South Alabama Workforce Development Council Regional Update

By Jessica Vaughn

FOLEY – During the month of March, Executive Director of South Alabama Workforce Development Council Dr. Josh Duplantis gave a regional update for the South Baldwin area to local officials. Regional data is a service the SAWDC offers to their partners, such as the South Baldwin Chamber of Commerce, detailing where an area is in the overall market.

Employment in the South Baldwin area for the fourth quarter of 2018 was 32,668, an increase of 2.5 percent from 2017.

“That is actually above the state average of employment increases, and above the rest of this region,” said Duplantis. “The region includes Mobile, Baldwin, and Washington counties combined, which increased by 1.1 percent over the last quarter. Alabama itself is at 1.4 percent employment increase, so that is significant growth for this area.”

The area witnessed increases in wages as well. Average annual wages per worker increased 2.4 percent during the fourth quarter of 2018, more than both the rest of the region as well as the state, which increased 1.8 percent and 2.1 percent respectively.

“One of the things I always look at is where are the jobs in our region,” Duplantis said. “For that we use a location quotient, which is a measurement of concentration in comparison to the nation. Everything that’s at 1.00 indicates a region has the same concentration of an industry as the nation.”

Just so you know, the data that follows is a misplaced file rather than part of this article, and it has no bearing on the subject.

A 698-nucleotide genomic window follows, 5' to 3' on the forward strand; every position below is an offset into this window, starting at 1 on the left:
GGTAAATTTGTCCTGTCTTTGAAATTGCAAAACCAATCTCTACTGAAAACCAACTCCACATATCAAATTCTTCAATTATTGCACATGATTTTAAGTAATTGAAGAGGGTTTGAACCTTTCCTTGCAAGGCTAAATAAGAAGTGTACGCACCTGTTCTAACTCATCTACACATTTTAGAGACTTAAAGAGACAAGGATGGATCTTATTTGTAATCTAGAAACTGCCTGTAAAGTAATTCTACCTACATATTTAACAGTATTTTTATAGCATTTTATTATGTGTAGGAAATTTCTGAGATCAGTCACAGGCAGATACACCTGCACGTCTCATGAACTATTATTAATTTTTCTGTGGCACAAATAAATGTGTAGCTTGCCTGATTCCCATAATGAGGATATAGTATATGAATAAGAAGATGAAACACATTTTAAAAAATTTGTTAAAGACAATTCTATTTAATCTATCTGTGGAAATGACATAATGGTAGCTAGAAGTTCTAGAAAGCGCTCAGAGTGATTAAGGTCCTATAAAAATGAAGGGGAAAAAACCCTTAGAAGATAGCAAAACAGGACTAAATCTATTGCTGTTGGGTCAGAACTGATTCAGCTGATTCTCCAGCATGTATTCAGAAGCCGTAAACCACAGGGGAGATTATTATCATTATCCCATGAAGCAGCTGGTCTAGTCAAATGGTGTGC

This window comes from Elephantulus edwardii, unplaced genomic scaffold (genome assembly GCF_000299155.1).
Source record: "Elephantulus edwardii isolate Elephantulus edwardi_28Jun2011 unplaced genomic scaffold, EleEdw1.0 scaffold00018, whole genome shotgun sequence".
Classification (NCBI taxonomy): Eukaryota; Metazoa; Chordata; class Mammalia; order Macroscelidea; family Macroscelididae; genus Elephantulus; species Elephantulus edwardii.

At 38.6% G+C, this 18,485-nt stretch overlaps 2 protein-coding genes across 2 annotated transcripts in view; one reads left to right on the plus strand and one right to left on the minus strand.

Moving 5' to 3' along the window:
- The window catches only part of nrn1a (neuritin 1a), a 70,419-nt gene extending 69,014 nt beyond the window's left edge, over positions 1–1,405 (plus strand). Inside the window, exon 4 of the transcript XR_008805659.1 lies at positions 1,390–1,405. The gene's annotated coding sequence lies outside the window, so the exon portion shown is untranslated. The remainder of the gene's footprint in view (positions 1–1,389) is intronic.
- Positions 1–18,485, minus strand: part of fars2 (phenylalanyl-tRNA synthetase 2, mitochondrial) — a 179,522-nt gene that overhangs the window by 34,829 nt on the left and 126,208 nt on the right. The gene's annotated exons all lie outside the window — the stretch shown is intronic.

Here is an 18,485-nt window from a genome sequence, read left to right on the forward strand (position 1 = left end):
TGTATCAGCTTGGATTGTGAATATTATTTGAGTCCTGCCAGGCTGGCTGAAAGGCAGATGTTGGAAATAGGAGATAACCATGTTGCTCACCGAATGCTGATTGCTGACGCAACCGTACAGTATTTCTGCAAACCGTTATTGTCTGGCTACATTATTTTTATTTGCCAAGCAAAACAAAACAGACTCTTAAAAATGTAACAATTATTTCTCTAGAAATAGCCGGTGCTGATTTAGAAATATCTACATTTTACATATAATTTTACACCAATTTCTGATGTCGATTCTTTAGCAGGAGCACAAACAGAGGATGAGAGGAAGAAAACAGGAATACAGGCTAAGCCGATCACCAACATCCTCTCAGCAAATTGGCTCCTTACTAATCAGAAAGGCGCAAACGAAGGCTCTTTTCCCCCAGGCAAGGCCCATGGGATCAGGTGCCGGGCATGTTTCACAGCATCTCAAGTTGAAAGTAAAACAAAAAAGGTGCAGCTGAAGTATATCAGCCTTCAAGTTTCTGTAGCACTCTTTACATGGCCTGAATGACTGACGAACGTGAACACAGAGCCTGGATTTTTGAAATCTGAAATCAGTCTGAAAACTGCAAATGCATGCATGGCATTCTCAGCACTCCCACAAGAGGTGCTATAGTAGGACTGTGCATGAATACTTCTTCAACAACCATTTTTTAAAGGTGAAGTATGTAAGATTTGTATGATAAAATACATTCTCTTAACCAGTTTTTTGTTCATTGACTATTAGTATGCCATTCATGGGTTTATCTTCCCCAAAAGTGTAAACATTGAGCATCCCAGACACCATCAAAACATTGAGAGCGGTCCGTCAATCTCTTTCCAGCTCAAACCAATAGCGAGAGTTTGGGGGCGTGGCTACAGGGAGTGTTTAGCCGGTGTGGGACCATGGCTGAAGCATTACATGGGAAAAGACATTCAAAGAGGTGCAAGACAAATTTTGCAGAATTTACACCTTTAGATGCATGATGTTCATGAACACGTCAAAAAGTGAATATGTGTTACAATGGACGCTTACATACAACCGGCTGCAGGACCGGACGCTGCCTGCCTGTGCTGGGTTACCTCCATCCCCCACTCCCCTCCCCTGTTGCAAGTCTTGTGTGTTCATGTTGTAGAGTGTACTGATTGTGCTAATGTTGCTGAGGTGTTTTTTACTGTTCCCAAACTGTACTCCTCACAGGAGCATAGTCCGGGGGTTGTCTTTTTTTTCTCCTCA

The top three in the South Baldwin area are food preparation and serving related occupations at 2.12 percent more jobs than anywhere else in the country; building and grounds cleaning and maintenance occupations at 1.91 percent; and sales and related occupations at 1.57 percent.

SAWDC also looks at labor participation, or who’s working and who’s not. The council considers prime age to be 25-54, which accounts for 81 percent of those working in our area, which is as high as the national average. For those not working, Duplantis states there are four main barriers in our area that prevent people from getting a job: child care, transportation, substance abuse, and skills.

“I passed through the Eastern Shore Chamber’s job fair earlier this week just to talk to people that are actually looking for jobs in this tight labor market, and you could just about peg one of those four things as to why they hadn’t found a job yet, with child care and transportation being the top two,” Duplantis said.

Looking at where people work in the South Baldwin area, accommodation and food services came in on top with 22 percent, followed closely by retail trade at 17 percent.

“This region represents 40 percent of the state’s hospitality jobs,” Duplantis said. “So no surprise to see both of those at the top.”

Healthcare and social assistance were at eight percent, and construction and educational services were both at six percent.

To learn more about SAWDC and regional updates, check out their website at

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